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The American Dental Association was holding its annual meeting in Honolulu a short while after my wife had recovered enough to travel, and I decided to go. It was a very long time ago, and many of the experiences are just a blur now. But there was one incident that has remained firmly in my mind. It became one of the most important lessons I have learned; it was something that has profoundly shaped virtually everything I have done since.
I signed us up for one of the excursion tours. In those days, my wife could climb a few stairs, so we were able to get aboard the coach that took us and 40 or 50 other people, out to a spot that had originally been the first "prison" on the island. The coaches unloaded us onto a paved parking lot with a short walk down packed sand to the Visitor's Center. We go a quick briefing from one of the Rangers or guides, then everyone left in all different directions to explore the area on our own.
Rolling the wheelchair across packed sand was no problem at all. But after a hundred yards or so, the packed sand became softer and softer, until the wheels were in so deep I could barely push the chair. A couple of men passed by and asked if I needed help. "No", I said. "Got everything under control". Well, I was able to push the chair perhaps another 15 or 20 feet, then I realized I was in deep trouble. Fortunately, the men, now fairly far ahead of us, turned around and saw my situation. They came back and asked again if I could use any help.
All this took place in less than two minutes. And it was in that 2 minutes that I learned two valuable lessons:
First- Never be afraid or ashamed to ask for or accept help. I was one of those types who never felt the need to ask anyone for anything. macho Man? Not really. I wasn't trying to be a Superman, but I grew up without being able to count on others being there to help me. In those few precious moments when my wife was in a wheelchair bogged down in the sand, I suddenly realized that by allowing my upbringing to influence being able to accept an offer of aid, I was putting her in jeopardy. Blaming my upbringing wouldn't solve the problem. I had to realize I was no longer in a position to do everything by myself. I needed help.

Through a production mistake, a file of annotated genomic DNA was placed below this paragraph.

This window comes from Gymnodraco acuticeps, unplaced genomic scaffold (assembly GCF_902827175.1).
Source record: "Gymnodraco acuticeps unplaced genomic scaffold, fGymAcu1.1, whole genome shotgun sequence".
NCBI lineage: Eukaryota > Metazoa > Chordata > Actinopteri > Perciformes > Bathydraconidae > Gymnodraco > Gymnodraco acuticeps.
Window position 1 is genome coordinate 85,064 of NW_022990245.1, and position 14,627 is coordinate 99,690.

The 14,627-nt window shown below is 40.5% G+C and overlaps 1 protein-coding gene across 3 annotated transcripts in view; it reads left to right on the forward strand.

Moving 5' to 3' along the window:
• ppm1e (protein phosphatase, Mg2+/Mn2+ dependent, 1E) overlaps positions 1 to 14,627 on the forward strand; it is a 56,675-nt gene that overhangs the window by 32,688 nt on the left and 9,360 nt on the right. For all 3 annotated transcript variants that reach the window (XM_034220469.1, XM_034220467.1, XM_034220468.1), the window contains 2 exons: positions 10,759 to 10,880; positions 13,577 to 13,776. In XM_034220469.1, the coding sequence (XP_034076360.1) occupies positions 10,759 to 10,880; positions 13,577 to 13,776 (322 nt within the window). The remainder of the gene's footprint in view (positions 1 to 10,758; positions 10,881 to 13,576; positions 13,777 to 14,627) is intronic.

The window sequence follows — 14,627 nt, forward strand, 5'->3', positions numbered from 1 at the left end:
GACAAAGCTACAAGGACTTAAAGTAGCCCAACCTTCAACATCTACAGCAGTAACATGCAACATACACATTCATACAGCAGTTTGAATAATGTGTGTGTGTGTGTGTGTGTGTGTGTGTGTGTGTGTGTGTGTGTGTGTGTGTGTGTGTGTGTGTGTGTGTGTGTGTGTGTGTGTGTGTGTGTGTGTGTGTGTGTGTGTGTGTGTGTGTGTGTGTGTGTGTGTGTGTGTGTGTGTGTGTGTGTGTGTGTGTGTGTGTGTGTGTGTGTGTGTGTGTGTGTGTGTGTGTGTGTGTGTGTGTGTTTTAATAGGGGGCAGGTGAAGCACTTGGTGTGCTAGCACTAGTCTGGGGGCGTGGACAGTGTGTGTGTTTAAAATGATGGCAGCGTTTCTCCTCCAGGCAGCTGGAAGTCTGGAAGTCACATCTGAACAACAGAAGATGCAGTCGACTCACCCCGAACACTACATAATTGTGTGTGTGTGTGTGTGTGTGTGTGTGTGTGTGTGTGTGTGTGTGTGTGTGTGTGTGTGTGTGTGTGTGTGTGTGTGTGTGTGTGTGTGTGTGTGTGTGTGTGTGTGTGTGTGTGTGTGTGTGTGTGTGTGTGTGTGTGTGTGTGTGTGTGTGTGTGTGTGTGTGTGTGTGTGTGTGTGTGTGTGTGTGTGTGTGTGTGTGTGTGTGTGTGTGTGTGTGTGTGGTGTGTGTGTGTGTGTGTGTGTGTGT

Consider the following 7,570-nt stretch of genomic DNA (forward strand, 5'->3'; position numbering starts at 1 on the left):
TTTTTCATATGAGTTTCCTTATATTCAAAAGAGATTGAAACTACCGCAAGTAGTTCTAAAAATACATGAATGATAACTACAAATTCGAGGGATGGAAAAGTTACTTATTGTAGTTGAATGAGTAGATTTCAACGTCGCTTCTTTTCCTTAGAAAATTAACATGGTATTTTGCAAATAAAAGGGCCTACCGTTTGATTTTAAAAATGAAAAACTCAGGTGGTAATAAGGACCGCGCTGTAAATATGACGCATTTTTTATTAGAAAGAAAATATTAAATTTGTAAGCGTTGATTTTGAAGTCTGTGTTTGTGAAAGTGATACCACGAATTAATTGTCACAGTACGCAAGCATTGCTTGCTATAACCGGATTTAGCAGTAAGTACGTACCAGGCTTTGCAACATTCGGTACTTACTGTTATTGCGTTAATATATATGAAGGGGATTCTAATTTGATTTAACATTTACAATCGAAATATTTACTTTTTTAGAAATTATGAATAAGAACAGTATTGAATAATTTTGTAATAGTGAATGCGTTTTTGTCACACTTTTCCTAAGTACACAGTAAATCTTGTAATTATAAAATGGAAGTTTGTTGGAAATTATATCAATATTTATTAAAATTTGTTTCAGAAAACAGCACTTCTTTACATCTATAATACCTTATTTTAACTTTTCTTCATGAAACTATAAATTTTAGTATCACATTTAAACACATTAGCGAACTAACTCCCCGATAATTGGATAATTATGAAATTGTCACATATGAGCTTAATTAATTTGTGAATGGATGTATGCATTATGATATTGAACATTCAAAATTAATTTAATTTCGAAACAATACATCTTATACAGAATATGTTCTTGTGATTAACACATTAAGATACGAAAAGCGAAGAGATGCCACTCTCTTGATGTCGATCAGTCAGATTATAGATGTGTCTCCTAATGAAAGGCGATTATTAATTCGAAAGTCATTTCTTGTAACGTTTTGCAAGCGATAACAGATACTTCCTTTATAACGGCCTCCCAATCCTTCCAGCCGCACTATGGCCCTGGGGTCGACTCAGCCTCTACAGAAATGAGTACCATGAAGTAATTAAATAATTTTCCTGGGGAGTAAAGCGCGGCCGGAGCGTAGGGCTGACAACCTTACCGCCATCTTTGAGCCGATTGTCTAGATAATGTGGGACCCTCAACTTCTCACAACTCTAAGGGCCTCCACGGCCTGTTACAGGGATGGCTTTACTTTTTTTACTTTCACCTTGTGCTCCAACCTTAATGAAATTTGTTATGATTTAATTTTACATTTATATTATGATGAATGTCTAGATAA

Second- I realized most people everywhere in the World love to help out when they see someone in need. You have probably done the same thing yourself. It's just part of what we commonly call "human kindness": to give blood. To donate foodstuffs and clothing to hurricane or flood victims. To help a child in distress.
Yes, most folks are eager to help out, they just don't know what to do. If you can tell them what you want, what you are trying to do, they will gladly pitch in. And sometimes, when you find yourself in a spot where you really don't know what to do, a stranger, a passerby may offer exactly the right suggestion that solves the problem. Why would you ever want to turn down help like that?
Smooth path and azaleas Christchurch, New Zealand 1998